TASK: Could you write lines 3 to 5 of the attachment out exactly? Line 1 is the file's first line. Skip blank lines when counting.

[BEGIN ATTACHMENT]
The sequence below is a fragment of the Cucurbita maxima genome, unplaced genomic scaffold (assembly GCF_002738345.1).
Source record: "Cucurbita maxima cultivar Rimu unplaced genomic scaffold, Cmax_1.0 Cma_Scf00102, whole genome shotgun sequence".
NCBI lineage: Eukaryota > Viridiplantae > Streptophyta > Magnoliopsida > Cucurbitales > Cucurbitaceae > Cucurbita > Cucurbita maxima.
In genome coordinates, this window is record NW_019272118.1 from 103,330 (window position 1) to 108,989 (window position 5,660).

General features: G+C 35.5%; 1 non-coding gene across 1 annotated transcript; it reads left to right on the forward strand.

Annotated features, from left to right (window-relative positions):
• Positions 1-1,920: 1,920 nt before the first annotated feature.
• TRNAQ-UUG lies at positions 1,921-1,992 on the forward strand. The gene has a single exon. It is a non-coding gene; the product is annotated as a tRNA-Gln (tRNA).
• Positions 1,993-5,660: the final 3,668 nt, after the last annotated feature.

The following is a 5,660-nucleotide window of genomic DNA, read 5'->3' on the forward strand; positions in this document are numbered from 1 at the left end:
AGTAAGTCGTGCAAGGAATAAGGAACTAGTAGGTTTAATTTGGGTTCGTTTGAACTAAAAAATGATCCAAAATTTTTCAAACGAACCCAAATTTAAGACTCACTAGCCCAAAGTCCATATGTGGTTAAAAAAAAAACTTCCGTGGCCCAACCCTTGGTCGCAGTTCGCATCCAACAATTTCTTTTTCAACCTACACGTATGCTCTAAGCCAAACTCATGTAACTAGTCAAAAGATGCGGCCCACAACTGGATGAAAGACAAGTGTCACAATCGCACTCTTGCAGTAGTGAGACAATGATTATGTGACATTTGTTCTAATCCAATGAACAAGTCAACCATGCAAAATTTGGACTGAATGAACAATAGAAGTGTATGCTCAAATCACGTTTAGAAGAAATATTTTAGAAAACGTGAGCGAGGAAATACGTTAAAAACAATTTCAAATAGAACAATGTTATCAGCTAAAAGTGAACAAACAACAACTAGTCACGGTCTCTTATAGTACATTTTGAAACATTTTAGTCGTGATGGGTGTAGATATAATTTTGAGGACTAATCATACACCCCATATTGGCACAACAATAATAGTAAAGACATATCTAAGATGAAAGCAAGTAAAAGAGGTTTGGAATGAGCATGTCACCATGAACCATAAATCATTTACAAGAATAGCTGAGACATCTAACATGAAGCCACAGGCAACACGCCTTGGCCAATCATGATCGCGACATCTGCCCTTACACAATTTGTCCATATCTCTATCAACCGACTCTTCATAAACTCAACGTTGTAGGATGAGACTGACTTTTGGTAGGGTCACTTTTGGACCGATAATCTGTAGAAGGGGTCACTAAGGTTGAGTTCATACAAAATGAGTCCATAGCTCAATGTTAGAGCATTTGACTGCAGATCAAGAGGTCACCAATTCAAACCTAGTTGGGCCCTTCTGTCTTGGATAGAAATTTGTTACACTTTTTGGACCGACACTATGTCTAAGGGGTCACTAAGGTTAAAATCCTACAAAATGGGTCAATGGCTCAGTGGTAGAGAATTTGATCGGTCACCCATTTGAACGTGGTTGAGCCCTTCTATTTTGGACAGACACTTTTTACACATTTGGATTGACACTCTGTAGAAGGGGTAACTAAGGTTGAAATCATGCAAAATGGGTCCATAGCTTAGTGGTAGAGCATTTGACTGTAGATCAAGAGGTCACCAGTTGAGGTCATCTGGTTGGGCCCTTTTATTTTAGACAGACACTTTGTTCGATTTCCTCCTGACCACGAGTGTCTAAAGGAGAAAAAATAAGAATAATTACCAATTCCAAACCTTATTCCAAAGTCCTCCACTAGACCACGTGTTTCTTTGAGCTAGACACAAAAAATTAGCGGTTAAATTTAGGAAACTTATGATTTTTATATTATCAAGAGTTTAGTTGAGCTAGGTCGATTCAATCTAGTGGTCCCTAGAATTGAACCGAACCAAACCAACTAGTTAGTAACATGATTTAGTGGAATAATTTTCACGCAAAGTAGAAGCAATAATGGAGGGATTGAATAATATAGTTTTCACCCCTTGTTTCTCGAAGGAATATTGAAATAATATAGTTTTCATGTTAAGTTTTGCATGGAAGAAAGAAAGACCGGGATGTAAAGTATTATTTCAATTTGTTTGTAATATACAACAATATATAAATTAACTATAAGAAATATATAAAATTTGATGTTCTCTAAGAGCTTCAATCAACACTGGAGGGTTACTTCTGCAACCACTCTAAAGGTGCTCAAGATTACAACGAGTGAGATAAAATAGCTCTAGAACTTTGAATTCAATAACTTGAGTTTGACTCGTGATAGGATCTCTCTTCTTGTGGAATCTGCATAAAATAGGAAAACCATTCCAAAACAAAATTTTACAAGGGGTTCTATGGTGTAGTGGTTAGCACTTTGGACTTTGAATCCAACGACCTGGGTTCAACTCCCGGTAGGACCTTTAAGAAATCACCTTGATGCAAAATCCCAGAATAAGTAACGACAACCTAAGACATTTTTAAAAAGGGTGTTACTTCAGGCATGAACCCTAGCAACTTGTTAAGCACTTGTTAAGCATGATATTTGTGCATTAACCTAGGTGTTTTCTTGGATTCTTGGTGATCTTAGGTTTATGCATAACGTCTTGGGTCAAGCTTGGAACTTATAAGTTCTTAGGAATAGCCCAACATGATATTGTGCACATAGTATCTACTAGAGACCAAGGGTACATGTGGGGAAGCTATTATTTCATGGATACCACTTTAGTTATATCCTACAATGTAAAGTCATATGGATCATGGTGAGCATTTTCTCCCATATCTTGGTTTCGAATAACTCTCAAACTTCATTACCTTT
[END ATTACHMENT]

NCBI lineage: Eukaryota > Viridiplantae > Streptophyta > Magnoliopsida > Cucurbitales > Cucurbitaceae > Cucurbita > Cucurbita maxima.
In genome coordinates, this window is record NW_019272118.1 from 103,330 (window position 1) to 108,989 (window position 5,660).

General features: G+C 35.5%; 1 non-coding gene across 1 annotated transcript; it reads left to right on the forward strand.